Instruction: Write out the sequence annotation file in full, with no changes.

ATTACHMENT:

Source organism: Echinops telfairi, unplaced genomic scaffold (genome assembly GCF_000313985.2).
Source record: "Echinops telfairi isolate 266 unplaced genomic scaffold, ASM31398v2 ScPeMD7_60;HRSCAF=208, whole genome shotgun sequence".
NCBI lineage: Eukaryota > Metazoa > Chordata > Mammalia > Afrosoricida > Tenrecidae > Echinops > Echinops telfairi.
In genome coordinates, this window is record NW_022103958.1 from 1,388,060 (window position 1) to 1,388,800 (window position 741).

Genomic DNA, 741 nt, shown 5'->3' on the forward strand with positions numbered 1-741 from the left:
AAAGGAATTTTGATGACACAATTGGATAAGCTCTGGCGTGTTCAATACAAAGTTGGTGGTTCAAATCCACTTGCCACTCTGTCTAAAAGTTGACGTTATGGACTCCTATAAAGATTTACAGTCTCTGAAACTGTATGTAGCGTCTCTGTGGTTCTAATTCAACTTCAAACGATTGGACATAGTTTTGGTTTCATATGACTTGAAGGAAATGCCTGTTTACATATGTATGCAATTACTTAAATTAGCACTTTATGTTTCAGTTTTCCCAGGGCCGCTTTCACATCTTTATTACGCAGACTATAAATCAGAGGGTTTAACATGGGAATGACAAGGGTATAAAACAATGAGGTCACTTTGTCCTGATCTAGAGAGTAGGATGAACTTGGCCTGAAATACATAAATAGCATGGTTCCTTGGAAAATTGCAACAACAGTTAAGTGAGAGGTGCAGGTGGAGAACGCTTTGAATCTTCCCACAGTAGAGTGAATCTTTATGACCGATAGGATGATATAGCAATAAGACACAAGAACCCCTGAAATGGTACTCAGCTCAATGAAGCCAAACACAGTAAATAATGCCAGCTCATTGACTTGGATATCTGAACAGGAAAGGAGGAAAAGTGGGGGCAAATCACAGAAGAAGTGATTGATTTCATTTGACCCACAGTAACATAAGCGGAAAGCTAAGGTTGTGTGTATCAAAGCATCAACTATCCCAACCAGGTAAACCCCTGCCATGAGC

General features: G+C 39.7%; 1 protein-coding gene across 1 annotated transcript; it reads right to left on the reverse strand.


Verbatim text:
Source organism: Echinops telfairi, unplaced genomic scaffold (genome assembly GCF_000313985.2).
Source record: "Echinops telfairi isolate 266 unplaced genomic scaffold, ASM31398v2 ScPeMD7_60;HRSCAF=208, whole genome shotgun sequence".
NCBI lineage: Eukaryota > Metazoa > Chordata > Mammalia > Afrosoricida > Tenrecidae > Echinops > Echinops telfairi.
In genome coordinates, this window is record NW_022103958.1 from 1,388,060 (window position 1) to 1,388,800 (window position 741).

Genomic DNA, 741 nt, shown 5'->3' on the forward strand with positions numbered 1-741 from the left:
AAAGGAATTTTGATGACACAATTGGATAAGCTCTGGCGTGTTCAATACAAAGTTGGTGGTTCAAATCCACTTGCCACTCTGTCTAAAAGTTGACGTTATGGACTCCTATAAAGATTTACAGTCTCTGAAACTGTATGTAGCGTCTCTGTGGTTCTAATTCAACTTCAAACGATTGGACATAGTTTTGGTTTCATATGACTTGAAGGAAATGCCTGTTTACATATGTATGCAATTACTTAAATTAGCACTTTATGTTTCAGTTTTCCCAGGGCCGCTTTCACATCTTTATTACGCAGACTATAAATCAGAGGGTTTAACATGGGAATGACAAGGGTATAAAACAATGAGGTCACTTTGTCCTGATCTAGAGAGTAGGATGAACTTGGCCTGAAATACATAAATAGCATGGTTCCTTGGAAAATTGCAACAACAGTTAAGTGAGAGGTGCAGGTGGAGAACGCTTTGAATCTTCCCACAGTAGAGTGAATCTTTATGACCGATAGGATGATATAGCAATAAGACACAAGAACCCCTGAAATGGTACTCAGCTCAATGAAGCCAAACACAGTAAATAATGCCAGCTCATTGACTTGGATATCTGAACAGGAAAGGAGGAAAAGTGGGGGCAAATCACAGAAGAAGTGATTGATTTCATTTGACCCACAGTAACATAAGCGGAAAGCTAAGGTTGTGTGTATCAAAGCATCAACTATCCCAACCAGGTAAACCCCTGCCATGAGC

General features: G+C 39.7%; 1 protein-coding gene across 1 annotated transcript; it reads right to left on the reverse strand.